The story plays out in my head. I picture my stories as acts and scenes. I write the first scene, knowing how it should blend into the next. There’s a feeling of accomplishment when one scene is completed even if the story isn’t done.

A song can give me an idea. Or the inspiration for a character. Or the hook I was looking for. I might hear a song for the first time and says, “That’s __!”

I try not to think about promotion, which is harder and harder to come by.  I have a good group of author friends who are willing to send me posts for my blog and post my things on theirs. I appreciate this new group of friends. Thanks, girls! And guys.

I read somewhere you should try to write every day. I try to do that, if possible. Sometimes weekends get in the way! I read that Steven King said he tries to write ten pages a day and not stop until he’s done with a novel. He said it should take about three months to finish, like a season of the year. Looking back on how I write, I have to agree. I usually finish in that time frame, too.

I like to write without music. I know many writers have it playing as background, but it would distract me and I’d start listening to it instead of write.

As a writer, I’ve been asked this question. If you could travel in a Time Machine would you travel to the past or the future? I would have to go to the past. I would visit the Grand Canyon in 1927 and see how I did. I would eat at El Tovar and have a Harvey Girl wait on me. I’d try to peek in the back kitchen to see what’s going on. I’d run to Kolb Studio to see the real Emery and Ellsworth Kolb and hope I’d get a glimpse of Drew! I’d visit all the places and trails mentioned in the book and compare them to how they look today. Hopefully not too much of the Grand Canyon has changed.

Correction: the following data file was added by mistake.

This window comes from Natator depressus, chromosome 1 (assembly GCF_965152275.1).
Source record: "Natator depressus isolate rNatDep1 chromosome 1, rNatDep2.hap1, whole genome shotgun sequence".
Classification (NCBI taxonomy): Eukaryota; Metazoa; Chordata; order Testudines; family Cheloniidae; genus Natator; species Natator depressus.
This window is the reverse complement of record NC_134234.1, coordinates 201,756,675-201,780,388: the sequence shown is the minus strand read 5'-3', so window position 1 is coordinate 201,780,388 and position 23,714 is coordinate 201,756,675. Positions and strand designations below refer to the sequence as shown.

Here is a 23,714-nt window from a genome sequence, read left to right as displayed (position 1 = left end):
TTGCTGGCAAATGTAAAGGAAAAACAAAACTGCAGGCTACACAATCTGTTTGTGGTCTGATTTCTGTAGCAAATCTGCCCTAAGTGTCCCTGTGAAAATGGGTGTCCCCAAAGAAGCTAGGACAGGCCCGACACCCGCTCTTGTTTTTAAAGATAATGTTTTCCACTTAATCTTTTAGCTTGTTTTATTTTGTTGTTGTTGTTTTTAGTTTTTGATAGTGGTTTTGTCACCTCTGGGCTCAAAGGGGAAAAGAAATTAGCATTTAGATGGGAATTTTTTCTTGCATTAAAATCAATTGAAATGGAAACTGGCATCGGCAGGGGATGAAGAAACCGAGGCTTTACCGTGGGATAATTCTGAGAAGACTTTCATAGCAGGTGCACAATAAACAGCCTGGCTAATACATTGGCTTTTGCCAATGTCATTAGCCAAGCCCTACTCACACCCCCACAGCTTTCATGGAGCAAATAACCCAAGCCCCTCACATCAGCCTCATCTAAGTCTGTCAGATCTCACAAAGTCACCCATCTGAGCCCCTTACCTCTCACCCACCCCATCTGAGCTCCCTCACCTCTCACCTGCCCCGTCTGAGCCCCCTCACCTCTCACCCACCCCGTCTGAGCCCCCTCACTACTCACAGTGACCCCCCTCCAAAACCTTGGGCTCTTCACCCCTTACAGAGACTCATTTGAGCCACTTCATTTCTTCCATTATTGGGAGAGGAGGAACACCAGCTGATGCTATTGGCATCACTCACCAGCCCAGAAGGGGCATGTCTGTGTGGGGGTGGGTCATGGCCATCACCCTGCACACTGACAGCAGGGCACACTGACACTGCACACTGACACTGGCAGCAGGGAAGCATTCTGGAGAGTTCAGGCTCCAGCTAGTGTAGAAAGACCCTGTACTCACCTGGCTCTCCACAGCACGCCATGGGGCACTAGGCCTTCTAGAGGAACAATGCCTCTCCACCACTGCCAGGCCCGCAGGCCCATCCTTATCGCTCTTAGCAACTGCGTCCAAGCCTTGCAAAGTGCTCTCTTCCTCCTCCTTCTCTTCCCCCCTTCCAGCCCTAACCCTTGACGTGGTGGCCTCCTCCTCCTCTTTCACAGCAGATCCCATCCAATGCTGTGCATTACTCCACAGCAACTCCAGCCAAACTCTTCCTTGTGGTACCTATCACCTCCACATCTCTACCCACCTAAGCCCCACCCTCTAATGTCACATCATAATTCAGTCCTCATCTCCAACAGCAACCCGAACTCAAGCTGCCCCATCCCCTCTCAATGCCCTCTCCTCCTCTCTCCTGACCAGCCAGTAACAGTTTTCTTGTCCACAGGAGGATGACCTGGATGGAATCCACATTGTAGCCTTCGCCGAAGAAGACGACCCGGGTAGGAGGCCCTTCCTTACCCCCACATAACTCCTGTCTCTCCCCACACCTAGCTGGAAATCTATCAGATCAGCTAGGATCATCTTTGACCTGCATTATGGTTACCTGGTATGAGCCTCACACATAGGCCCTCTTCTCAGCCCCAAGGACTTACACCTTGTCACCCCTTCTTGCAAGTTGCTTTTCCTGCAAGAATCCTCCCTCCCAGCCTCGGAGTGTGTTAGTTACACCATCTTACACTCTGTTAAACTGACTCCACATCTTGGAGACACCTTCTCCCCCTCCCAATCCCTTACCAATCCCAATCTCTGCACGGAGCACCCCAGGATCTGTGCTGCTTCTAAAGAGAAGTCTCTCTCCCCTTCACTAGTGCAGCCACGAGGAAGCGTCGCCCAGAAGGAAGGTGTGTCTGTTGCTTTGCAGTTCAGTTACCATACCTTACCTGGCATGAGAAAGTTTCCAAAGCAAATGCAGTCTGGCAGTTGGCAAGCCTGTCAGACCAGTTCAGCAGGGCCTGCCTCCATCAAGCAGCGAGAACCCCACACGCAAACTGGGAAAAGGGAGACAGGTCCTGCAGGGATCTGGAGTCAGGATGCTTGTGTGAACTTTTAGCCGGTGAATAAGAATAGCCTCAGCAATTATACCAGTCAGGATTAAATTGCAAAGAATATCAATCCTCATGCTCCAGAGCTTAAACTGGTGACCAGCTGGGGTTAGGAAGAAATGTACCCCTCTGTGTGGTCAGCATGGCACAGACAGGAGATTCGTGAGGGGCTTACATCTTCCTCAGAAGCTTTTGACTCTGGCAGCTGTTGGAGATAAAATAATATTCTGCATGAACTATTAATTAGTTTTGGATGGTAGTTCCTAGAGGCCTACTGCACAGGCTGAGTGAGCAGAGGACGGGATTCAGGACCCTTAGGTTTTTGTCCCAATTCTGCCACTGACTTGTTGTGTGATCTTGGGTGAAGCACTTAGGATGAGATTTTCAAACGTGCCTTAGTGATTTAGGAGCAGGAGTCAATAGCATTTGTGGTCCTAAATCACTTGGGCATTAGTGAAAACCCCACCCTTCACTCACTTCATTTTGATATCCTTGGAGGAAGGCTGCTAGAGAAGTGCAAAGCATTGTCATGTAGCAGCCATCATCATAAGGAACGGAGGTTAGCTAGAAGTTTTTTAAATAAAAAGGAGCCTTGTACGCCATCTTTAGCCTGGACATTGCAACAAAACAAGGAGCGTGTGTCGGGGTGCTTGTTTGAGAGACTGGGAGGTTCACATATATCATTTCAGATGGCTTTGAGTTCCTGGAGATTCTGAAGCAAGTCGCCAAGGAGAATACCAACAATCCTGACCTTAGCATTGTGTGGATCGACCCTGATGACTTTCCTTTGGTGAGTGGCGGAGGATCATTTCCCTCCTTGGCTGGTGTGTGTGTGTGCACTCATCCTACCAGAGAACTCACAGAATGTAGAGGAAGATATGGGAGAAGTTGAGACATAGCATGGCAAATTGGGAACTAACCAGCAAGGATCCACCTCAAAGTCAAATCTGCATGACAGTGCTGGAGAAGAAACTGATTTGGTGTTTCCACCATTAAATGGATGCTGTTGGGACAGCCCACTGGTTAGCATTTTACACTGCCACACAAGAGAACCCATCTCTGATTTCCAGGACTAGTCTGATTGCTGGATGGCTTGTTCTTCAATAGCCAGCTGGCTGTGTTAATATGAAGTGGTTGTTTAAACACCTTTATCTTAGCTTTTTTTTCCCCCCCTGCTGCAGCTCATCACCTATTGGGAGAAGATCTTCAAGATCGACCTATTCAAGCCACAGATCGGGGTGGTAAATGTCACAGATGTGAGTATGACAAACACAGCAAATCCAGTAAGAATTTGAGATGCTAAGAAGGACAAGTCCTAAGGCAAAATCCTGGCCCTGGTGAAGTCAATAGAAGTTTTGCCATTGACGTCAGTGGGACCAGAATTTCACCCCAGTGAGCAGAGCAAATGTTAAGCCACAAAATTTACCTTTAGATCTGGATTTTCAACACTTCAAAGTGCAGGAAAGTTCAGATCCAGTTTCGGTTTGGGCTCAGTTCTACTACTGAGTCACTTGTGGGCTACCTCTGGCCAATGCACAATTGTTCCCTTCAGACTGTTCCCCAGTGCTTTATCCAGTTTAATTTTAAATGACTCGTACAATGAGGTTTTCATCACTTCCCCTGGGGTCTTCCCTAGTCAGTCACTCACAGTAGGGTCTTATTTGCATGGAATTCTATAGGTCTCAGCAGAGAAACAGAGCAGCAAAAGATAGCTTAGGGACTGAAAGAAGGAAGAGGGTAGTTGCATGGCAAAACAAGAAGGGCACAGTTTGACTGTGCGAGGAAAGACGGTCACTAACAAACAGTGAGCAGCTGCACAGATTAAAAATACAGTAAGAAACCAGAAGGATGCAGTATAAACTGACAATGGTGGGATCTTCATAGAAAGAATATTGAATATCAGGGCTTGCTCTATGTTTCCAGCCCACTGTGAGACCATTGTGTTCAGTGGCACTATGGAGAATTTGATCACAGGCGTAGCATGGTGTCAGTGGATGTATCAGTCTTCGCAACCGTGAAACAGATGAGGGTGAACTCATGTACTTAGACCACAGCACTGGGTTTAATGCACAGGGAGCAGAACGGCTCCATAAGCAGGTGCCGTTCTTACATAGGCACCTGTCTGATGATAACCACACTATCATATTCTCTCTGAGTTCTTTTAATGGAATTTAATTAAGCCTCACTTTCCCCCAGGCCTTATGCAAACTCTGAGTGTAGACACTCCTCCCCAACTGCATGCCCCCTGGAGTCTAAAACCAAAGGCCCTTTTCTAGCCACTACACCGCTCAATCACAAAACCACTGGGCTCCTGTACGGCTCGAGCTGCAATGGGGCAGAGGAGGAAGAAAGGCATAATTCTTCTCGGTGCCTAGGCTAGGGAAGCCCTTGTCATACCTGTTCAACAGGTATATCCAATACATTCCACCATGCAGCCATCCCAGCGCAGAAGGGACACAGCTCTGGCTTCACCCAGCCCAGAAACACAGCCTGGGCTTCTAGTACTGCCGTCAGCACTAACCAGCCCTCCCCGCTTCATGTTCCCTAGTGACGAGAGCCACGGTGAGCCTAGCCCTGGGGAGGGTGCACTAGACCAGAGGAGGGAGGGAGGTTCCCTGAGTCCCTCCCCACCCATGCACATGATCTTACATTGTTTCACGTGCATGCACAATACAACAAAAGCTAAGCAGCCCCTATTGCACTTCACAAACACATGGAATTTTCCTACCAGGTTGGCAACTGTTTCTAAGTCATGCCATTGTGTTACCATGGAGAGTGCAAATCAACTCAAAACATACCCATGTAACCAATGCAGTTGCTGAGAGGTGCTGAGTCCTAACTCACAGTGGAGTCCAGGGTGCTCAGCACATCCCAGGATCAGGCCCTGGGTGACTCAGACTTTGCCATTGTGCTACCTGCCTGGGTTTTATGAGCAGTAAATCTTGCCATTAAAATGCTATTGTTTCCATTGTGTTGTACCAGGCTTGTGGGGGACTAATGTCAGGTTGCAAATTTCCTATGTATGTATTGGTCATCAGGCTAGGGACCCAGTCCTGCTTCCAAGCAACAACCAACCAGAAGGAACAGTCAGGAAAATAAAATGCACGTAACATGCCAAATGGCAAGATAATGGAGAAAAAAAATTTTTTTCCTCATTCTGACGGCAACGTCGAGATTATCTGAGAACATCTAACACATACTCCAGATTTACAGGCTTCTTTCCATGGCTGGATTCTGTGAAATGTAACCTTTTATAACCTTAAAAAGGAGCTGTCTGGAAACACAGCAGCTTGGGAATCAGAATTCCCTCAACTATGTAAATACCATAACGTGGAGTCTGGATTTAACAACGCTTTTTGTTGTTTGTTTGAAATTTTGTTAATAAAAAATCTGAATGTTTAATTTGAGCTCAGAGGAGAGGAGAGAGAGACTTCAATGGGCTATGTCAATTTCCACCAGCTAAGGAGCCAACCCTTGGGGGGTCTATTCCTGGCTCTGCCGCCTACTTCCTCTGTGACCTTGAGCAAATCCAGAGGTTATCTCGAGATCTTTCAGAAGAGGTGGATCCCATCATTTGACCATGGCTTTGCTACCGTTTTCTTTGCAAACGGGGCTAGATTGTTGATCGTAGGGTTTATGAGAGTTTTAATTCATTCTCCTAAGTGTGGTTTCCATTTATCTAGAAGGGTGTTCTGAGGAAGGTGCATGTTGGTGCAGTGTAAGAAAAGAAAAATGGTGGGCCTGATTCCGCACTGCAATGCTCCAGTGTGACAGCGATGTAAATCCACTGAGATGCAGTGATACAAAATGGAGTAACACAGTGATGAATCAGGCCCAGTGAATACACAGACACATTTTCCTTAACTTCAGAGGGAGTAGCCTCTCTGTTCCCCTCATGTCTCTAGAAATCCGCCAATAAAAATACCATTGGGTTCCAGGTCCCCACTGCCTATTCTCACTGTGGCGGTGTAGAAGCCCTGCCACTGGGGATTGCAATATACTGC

Speed Readers

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To all those fast readers out there, I’m in awe of you. I’m not one of you. I hope I don’t sound jealous, but I would like to know how you do it. I know many people who have full-time jobs, houses to run, kids to care for and write on the side. And after all that, they have time to read.

Please tell me your secret? Do you skim? Skip pages? Read the first line of each paragraph? I’ve tried those methods and end up going back and rereading again!

I met a fifteen year old girl who read 2 books in less than four hours and was already on her third. She told me she skims over certain words like a, an, the. I could see myself hunting these words down instead. She said there’s a test on line to see how fast you can read. I’m too afraid to take it.

Book reviewers, I don‘t know how you do it. You read and review countless books. If I read two a month, I’m ecstatic!

If anyone wants to share your secret, I’m open to suggestions. I want to read more. I really do. Except when it takes up the better part of my day. I want to have time to write. I have to squeeze all the chores in. In fact, I should be grocery shopping right now. How do you do it?

I guess I should accept I’ll always be a slow reader. But to those of you who aren’t and demolish book after book you have my admiration. So many books, so little time. I guess I better get started.